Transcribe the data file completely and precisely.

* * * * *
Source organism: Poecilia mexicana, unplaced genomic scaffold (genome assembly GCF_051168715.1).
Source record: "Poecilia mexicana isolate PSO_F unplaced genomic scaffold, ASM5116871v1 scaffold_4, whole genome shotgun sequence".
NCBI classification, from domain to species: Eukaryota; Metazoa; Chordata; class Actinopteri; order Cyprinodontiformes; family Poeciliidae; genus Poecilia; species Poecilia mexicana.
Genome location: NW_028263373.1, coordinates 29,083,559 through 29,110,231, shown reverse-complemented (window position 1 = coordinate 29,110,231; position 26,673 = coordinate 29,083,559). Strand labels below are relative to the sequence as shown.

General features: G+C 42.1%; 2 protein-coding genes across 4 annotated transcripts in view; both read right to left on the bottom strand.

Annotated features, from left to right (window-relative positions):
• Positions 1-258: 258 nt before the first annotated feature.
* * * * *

Source organism: Poecilia mexicana, unplaced genomic scaffold (genome assembly GCF_051168715.1).
Source record: "Poecilia mexicana isolate PSO_F unplaced genomic scaffold, ASM5116871v1 scaffold_4, whole genome shotgun sequence".
NCBI classification, from domain to species: Eukaryota; Metazoa; Chordata; class Actinopteri; order Cyprinodontiformes; family Poeciliidae; genus Poecilia; species Poecilia mexicana.
Genome location: NW_028263373.1, coordinates 29,083,559 through 29,110,231, shown reverse-complemented (window position 1 = coordinate 29,110,231; position 26,673 = coordinate 29,083,559). Strand labels below are relative to the sequence as shown.

General features: G+C 42.1%; 2 protein-coding genes across 4 annotated transcripts in view; both read right to left on the bottom strand.

Annotated features, from left to right (window-relative positions):
• Positions 1-258: 258 nt before the first annotated feature.